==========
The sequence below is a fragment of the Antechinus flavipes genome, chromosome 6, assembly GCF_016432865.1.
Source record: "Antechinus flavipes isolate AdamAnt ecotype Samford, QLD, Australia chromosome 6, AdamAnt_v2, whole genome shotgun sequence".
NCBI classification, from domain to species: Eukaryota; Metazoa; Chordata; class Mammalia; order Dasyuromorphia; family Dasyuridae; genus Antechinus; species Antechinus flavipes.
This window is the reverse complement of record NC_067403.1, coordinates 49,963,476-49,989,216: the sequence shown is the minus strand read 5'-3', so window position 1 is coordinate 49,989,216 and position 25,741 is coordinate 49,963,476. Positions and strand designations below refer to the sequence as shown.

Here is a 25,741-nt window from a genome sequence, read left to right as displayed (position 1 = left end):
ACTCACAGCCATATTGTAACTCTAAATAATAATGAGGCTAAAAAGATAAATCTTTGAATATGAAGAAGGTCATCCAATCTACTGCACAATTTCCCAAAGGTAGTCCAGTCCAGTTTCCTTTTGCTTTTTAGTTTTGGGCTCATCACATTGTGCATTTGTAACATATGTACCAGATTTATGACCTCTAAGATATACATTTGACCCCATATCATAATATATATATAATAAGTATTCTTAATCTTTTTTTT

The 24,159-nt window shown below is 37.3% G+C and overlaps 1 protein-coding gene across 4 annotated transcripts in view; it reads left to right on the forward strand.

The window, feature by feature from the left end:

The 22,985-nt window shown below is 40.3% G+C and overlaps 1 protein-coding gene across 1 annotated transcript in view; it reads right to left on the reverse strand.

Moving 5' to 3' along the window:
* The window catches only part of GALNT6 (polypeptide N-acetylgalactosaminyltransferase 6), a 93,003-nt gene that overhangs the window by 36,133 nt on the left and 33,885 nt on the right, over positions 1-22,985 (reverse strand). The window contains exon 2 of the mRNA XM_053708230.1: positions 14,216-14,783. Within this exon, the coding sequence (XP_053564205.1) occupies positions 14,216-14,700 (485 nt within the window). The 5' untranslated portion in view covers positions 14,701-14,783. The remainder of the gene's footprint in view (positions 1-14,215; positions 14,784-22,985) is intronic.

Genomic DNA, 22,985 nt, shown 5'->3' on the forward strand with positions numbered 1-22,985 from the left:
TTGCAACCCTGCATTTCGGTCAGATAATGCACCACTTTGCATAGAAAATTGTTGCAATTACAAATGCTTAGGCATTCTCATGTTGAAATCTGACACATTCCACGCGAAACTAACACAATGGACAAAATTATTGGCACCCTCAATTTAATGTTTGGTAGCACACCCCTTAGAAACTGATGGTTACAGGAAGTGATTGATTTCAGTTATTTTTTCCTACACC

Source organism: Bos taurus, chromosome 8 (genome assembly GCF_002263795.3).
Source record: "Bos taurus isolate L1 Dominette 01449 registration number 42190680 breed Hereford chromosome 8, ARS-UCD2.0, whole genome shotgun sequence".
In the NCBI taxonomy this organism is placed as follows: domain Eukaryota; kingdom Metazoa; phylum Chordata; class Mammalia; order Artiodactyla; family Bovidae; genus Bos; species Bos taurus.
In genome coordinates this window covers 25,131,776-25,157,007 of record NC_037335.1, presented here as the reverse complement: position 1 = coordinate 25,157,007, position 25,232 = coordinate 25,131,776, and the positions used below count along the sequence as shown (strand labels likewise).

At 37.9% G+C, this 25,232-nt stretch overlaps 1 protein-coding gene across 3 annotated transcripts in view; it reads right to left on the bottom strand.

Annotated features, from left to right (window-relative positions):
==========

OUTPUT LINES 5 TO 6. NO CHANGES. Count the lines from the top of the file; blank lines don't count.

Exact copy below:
Here is a 25,741-nt window from a genome sequence, read left to right as displayed (position 1 = left end):
ACTCACAGCCATATTGTAACTCTAAATAATAATGAGGCTAAAAAGATAAATCTTTGAATATGAAGAAGGTCATCCAATCTACTGCACAATTTCCCAAAGGTAGTCCAGTCCAGTTTCCTTTTGCTTTTTAGTTTTGGGCTCATCACATTGTGCATTTGTAACATATGTACCAGATTTATGACCTCTAAGATATACATTTGACCCCATATCATAATATATATATAATAAGTATTCTTAATCTTTTTTTT